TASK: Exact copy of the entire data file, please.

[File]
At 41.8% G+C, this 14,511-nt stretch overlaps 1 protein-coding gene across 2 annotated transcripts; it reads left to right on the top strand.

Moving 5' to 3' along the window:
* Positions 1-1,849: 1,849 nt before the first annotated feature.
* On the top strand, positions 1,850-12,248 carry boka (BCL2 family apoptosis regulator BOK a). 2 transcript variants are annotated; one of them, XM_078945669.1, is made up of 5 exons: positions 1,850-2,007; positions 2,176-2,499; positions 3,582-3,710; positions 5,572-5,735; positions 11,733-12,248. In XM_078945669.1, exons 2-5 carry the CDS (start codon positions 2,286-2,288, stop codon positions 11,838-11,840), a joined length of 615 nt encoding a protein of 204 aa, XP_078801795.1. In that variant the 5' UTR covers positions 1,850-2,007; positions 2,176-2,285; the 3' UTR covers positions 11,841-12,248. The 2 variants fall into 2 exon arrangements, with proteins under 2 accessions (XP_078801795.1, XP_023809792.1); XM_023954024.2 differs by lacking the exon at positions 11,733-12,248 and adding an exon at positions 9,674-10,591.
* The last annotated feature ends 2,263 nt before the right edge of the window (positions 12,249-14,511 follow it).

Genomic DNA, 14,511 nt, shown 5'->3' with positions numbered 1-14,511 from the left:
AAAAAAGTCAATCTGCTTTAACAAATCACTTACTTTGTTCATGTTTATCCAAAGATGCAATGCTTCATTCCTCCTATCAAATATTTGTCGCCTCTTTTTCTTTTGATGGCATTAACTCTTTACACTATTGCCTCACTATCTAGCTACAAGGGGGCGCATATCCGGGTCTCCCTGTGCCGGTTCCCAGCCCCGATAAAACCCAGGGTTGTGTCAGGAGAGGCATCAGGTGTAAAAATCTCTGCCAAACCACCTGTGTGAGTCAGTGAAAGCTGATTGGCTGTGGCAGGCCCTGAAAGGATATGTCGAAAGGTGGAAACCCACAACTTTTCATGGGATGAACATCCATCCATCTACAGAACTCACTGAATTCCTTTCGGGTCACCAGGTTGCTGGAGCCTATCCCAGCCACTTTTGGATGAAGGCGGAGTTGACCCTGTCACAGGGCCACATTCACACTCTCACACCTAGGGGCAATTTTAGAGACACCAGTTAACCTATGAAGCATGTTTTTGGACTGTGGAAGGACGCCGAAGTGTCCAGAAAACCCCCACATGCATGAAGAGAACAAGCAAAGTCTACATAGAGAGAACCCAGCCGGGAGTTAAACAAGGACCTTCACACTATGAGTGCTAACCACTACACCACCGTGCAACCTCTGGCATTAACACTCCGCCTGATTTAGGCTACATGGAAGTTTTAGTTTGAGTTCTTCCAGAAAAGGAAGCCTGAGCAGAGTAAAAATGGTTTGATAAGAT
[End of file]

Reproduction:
At 41.8% G+C, this 14,511-nt stretch overlaps 1 protein-coding gene across 2 annotated transcripts; it reads left to right on the top strand.

Moving 5' to 3' along the window:
* Positions 1-1,849: 1,849 nt before the first annotated feature.
* On the top strand, positions 1,850-12,248 carry boka (BCL2 family apoptosis regulator BOK a). 2 transcript variants are annotated; one of them, XM_078945669.1, is made up of 5 exons: positions 1,850-2,007; positions 2,176-2,499; positions 3,582-3,710; positions 5,572-5,735; positions 11,733-12,248. In XM_078945669.1, exons 2-5 carry the CDS (start codon positions 2,286-2,288, stop codon positions 11,838-11,840), a joined length of 615 nt encoding a protein of 204 aa, XP_078801795.1. In that variant the 5' UTR covers positions 1,850-2,007; positions 2,176-2,285; the 3' UTR covers positions 11,841-12,248. The 2 variants fall into 2 exon arrangements, with proteins under 2 accessions (XP_078801795.1, XP_023809792.1); XM_023954024.2 differs by lacking the exon at positions 11,733-12,248 and adding an exon at positions 9,674-10,591.
* The last annotated feature ends 2,263 nt before the right edge of the window (positions 12,249-14,511 follow it).

Genomic DNA, 14,511 nt, shown 5'->3' with positions numbered 1-14,511 from the left:
AAAAAAGTCAATCTGCTTTAACAAATCACTTACTTTGTTCATGTTTATCCAAAGATGCAATGCTTCATTCCTCCTATCAAATATTTGTCGCCTCTTTTTCTTTTGATGGCATTAACTCTTTACACTATTGCCTCACTATCTAGCTACAAGGGGGCGCATATCCGGGTCTCCCTGTGCCGGTTCCCAGCCCCGATAAAACCCAGGGTTGTGTCAGGAGAGGCATCAGGTGTAAAAATCTCTGCCAAACCACCTGTGTGAGTCAGTGAAAGCTGATTGGCTGTGGCAGGCCCTGAAAGGATATGTCGAAAGGTGGAAACCCACAACTTTTCATGGGATGAACATCCATCCATCTACAGAACTCACTGAATTCCTTTCGGGTCACCAGGTTGCTGGAGCCTATCCCAGCCACTTTTGGATGAAGGCGGAGTTGACCCTGTCACAGGGCCACATTCACACTCTCACACCTAGGGGCAATTTTAGAGACACCAGTTAACCTATGAAGCATGTTTTTGGACTGTGGAAGGACGCCGAAGTGTCCAGAAAACCCCCACATGCATGAAGAGAACAAGCAAAGTCTACATAGAGAGAACCCAGCCGGGAGTTAAACAAGGACCTTCACACTATGAGTGCTAACCACTACACCACCGTGCAACCTCTGGCATTAACACTCCGCCTGATTTAGGCTACATGGAAGTTTTAGTTTGAGTTCTTCCAGAAAAGGAAGCCTGAGCAGAGTAAAAATGGTTTGATAAGAT